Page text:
A Six-Week Sled Training Program

Yunus Barisik

CSCS, Coach, Author

Helsinki, Finland

Ice Hockey

Youtube

While barbells and dumbbells get all the love (rightfully so) from strength enthusiasts, it's hard to beat the sled for conditioning.

 

Why sled training?

 

 

  • The learning curve is minimal, making sled training suitable for anyone from stud college athlete to Medicare recipient.
  • Thanks to low joint and nervous system stress, you'll bounce right back from a brutal session.
  • Besides, you only need a few minutes to launch your heart rate through the roof and feel those nasty leg pumps kick in. Talk about an effective and time-efficient training tool.

 

While the why behind sled training makes sense, the how-to still eludes many lifters.

 

  • How often?
  • How many reps?
  • Distance?
  • Rest?

 

Most athletes tack on sled exercises once or twice a week at the end of a workout. You pick a distance based on what you feel like doing today and get to pushing like a modern-day Sisyphus.

 

You stop when the skin-tearing burn in your quads overpowers you. Or when the two chicken breasts and heap of steamed vegetables you gulped down at lunch crawl their way back up your food pipe, sending some hapless staff member on a quest for a mop and bucket.

 

But when the goal is to boost work capacity in a hurry, a more structured approach beats pushing or pulling a sled at random.

 

For this boost, a higher frequency approach based on a heavy/light system works well. I use it with my hockey players in the early off-season to bring up their legs and lungs while giving the joints a break after a battering hockey season.

 

For any driven athlete or lifter, it's an effective way to drive up your general fitness and burn extra calories without zapping your strength, which can happen with high-volume traditional cardio.

 

All you need is a couple exercises and six weeks to see significant gains in work capacity.

 

The Exercises: Sled Push

 

As idiot-proof as the sled push is, some people still butcher it, resulting in poor form and wasted energy.

 

Pay attention to these technique pointers:

 

  1. Grab the uprights near the top.
  2. Lean forward at about 45 degrees as if you were accelerating over the first five yards of a 40-yard sprint.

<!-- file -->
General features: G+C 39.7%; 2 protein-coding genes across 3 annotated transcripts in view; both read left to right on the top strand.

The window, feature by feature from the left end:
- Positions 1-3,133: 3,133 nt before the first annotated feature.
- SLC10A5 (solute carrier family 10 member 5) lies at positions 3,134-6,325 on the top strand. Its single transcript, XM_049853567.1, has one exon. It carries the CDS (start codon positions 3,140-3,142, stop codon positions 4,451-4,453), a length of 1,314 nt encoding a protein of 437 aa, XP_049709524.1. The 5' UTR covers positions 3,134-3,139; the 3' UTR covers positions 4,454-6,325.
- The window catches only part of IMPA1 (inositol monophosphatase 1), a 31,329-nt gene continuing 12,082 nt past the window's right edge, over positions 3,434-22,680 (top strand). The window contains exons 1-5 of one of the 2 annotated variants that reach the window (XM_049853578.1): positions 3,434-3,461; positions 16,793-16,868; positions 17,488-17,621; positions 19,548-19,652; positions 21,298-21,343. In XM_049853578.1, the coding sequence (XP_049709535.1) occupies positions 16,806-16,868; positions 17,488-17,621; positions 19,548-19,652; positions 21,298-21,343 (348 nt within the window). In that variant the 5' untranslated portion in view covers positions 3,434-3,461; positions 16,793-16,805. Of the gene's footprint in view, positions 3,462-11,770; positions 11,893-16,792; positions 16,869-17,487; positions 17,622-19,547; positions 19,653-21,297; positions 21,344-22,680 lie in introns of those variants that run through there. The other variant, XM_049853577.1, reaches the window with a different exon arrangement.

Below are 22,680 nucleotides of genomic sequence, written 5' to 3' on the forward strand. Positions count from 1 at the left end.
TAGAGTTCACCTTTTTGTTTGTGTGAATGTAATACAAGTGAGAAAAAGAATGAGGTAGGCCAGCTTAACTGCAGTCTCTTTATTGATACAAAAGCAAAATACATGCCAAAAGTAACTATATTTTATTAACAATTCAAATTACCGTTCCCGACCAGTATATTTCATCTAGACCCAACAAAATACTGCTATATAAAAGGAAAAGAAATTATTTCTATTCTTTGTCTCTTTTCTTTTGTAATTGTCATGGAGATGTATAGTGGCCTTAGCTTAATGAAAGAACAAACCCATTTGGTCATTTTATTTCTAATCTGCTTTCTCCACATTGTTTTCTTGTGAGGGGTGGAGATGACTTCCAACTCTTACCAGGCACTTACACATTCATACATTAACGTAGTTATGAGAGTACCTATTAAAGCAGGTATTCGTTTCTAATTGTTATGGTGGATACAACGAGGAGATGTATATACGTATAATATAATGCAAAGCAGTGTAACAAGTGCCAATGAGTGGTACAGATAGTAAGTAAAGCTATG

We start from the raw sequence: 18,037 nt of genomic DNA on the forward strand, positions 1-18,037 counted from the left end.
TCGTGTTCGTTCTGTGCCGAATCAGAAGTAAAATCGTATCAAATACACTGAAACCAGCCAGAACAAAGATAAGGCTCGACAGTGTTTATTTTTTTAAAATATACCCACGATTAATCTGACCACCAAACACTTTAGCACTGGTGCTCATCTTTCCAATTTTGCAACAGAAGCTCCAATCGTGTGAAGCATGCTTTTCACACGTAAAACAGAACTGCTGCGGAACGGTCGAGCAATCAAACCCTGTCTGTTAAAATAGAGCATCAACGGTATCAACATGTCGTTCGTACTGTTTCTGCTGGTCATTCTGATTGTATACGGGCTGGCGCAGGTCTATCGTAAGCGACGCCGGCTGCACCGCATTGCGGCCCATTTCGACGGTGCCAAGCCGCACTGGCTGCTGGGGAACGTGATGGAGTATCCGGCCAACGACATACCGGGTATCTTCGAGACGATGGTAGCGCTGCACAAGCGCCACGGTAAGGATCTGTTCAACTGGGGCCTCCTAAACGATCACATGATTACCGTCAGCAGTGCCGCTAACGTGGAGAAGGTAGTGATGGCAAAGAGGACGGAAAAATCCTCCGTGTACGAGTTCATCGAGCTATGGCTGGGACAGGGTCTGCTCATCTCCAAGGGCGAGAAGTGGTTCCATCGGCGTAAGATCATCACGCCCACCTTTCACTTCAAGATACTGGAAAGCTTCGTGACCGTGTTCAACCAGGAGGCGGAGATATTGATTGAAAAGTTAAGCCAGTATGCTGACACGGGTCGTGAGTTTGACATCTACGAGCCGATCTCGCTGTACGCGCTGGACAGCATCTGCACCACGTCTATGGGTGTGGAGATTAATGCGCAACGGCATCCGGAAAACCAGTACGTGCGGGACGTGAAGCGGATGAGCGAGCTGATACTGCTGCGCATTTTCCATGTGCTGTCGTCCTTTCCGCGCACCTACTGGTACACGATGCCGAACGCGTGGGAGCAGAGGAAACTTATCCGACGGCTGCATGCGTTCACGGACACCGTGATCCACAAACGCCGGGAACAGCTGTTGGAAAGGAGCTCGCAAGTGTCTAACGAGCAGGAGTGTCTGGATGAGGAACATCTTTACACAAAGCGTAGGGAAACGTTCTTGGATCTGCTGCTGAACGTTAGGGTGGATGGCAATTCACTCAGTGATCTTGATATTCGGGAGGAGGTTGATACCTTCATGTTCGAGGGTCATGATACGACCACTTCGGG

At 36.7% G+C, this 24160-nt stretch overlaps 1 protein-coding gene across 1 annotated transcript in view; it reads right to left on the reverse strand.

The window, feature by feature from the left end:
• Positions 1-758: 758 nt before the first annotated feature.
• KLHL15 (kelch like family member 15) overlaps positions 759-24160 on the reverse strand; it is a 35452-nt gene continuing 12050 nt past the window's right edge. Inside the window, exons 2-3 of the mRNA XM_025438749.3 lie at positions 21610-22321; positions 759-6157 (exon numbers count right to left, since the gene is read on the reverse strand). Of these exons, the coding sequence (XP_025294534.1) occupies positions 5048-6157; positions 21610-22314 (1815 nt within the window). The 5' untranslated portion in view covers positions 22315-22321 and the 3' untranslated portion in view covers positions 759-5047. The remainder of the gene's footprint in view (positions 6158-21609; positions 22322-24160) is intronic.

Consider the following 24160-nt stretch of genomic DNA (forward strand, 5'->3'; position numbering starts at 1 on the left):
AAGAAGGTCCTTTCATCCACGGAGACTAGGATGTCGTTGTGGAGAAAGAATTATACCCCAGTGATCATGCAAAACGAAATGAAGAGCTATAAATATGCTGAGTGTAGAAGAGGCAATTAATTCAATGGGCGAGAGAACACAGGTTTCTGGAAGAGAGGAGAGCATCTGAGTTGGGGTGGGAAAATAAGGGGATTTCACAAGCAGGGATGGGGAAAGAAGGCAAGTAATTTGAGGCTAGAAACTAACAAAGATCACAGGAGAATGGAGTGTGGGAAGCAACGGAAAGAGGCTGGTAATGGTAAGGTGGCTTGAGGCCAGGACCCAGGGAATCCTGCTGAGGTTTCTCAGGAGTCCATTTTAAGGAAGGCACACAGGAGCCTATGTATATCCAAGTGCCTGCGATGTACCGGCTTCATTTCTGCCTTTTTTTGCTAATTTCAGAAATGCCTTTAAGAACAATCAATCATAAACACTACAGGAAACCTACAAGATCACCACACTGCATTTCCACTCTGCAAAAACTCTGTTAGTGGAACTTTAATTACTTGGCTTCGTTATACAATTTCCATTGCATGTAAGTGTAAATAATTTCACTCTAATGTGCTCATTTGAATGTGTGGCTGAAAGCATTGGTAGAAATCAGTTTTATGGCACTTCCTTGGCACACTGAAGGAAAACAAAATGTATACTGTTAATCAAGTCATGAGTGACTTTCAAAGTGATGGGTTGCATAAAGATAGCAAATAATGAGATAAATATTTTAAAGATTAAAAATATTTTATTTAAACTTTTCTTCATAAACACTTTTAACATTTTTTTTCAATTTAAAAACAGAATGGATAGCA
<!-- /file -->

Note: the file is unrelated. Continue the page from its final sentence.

3. Brace the core and maintain a neutral spine.
  4. You're not Shakira shaking her butt on stage. Hips stay level.
  5. Push down and back with the ball of your foot. Heel stays off the ground.
  6. Finish each step by extending the hip.

 

The Exercises: Sled Drag

 

  1. If your sled doesn't have any uprights to grab, attach a chin-up belt around your waist and drag it.
  2. The same technique cues apply here as with sled pushes: lean forward, stay tight, extend on each stride. Since the arms remain free, move them in sync with your legs.

 

The Exercises: Backward Sled Walk

 

  1. Attach a chin-up belt around your waist.
  2. With slightly bent hips, lean back to get the sled moving.
  3. Leading with the ball of your foot, step back and push your heel into the ground.
  4. Finish each step by extending the knee.

 

This variation doesn't look hard, but it will torch your quads when you go heavy or long enough.

 

The Program

This six-week program is split into two, three-week phases, following a long-to-short approach.

 

  • You begin with lighter loads, longer distances, and incomplete recovery in Phase 1.
  • Then, in Phase 2, you add weight, shorten the distance, and rest longer.
  • Both phases include four workouts per week. Two of them involve pushing or dragging a sled forward while you walk backward in the other two.

 

Here are the specifics.

 

Phase 1 - Day 1

30 m* Sled Push or Drag

 

  • Week 1: 6 Reps
  • Week 2: 6 Reps
  • Week 3: 6 Reps

 

Rest: 90 Seconds

 

Phase 1 - Day 2

60 m** Backward Sled Walk

 

  • Week 1: 6 Reps
  • Week 2: 7 Reps
  • Week 3: 8 Reps

 

 

Rest: 60 Seconds

 

Phase 1 - Day 3

30 m Backward Sled Walk

 

  • Week 1: 6 Reps
  • Week 2: 6 Reps
  • Week 3: 6 Reps

 

Rest: 90 Seconds

 

Phase 1  - Day 4

60 m Sled Push or Drag

 

  • Week 1: 6 Reps
  • Week 2: 7 Reps
  • Week 3: 8 Reps

 

Rest: 60 Seconds

 

* Note #1: Imperial system users can replace meters with yards for convenience, so instead of 30 meters, you go with 30 yards.

 

For exact conversions, multiply a given distance by 1.1—30 meters equals 33 yards.

 

** Note #2: Few gyms have enough space to complete a 60-meter sled drill in one go. If yours has a 20-meter turf area, then cover its full length and change directions once you reach the end. Do so three times, and you’ll have racked up 60 meters.

 

Some of my athletes train in gyms with only 10 or 15 meters of turf space. Is it optimal? No. But don’t use the limited room as an excuse. Make it work.

 

Phase 1 - Instructions

  • Do each sled drill either at the end of your strength workout or in a separate session.
  • The resistance you use depends on the weight of your sled and how much friction the surface you're pushing it on produces.